See more from this Session: Biofuel Research and Alternative Energy at Research Stations and Military Lands: I
Tuesday, October 18, 2011: 2:20 PM
Henry Gonzalez Convention Center, Room 006C, River Level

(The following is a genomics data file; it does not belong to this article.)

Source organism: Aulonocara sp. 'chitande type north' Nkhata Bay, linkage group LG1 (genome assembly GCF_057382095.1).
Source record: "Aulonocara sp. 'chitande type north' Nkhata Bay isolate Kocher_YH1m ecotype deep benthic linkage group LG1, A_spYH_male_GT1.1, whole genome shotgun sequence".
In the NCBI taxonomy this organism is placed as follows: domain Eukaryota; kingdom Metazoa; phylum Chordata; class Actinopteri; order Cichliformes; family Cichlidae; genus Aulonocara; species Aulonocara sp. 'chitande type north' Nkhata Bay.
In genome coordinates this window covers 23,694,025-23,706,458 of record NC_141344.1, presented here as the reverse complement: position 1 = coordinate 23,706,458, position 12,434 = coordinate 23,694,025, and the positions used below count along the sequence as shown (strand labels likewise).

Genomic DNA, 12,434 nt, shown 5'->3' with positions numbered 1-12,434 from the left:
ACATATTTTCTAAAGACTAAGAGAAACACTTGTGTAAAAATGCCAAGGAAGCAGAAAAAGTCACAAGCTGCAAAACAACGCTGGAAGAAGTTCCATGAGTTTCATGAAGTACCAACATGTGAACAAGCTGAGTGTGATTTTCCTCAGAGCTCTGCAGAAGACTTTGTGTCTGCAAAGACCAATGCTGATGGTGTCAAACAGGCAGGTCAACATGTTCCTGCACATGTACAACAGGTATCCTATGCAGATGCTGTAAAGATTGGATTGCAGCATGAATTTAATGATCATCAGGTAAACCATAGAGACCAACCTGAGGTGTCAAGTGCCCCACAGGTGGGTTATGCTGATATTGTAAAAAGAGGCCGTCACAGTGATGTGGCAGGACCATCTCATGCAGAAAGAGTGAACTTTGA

Biofuel crops should be adapted, productive, pest resistant, low-input and economic to produce, easy to grow, grown with minimum displacement of food crops, and produce useful oil and meal. Camelina (Camelina sativa L.), a cool season crop in the Brassicaceae family, appears to fit these criteria when grown in the Pacific Northwest (PNW). Having adapted genotypes and determining regions of adaptation for genotypes is critical for success of Camelina in the PNW. Cultivars performance trials were conducted in diverse environments in the PNW at: location, number of trials, and average precipitation: Lind, WA, 5, 228 mm; Lewiston, ID, 1, 355 mm; Pendleton, OR, 5, 421 mm; Pullman, WA, 2, 600 mm; Moscow, ID, 1, 760 mm; and Corvallis, OR, 4, 993 mm. Seven named varieties and 11 experimental genotypes were grown in each replicated trial. Both fall planted and spring planted trials were conducted during the same growing season five times. Spring planted trials yielded more than fall planted at Lind in 2010, and Pendleton in 2009 and 2010, were not different at Lind in 2009, and less at Corvallis in 2009. Average seed yields across cultivars and among years ranged from 127 to 1153 kg ha-1 at Lind, 832 kg ha-1 at Lewiston, 730 to 1706 kg ha-1 at Pendleton, 2965 to 3300 kg ha-1 at Pullman, 1300 kg ha-1 at Moscow, and 253 to 1478 kg ha-1 at Corvallis. Averaged across all trials, the varieties ‘Calena’ and ‘Celine’ yielded 1345 kg ha-1 and were the highest yielding among cultivars. There was a significant interaction between genotype and environment. Camelina was productive at all locations at least once in these trials and available varieties appear to be adapted to a wide range of environments, but matching genotype and environment for optimum production need further work.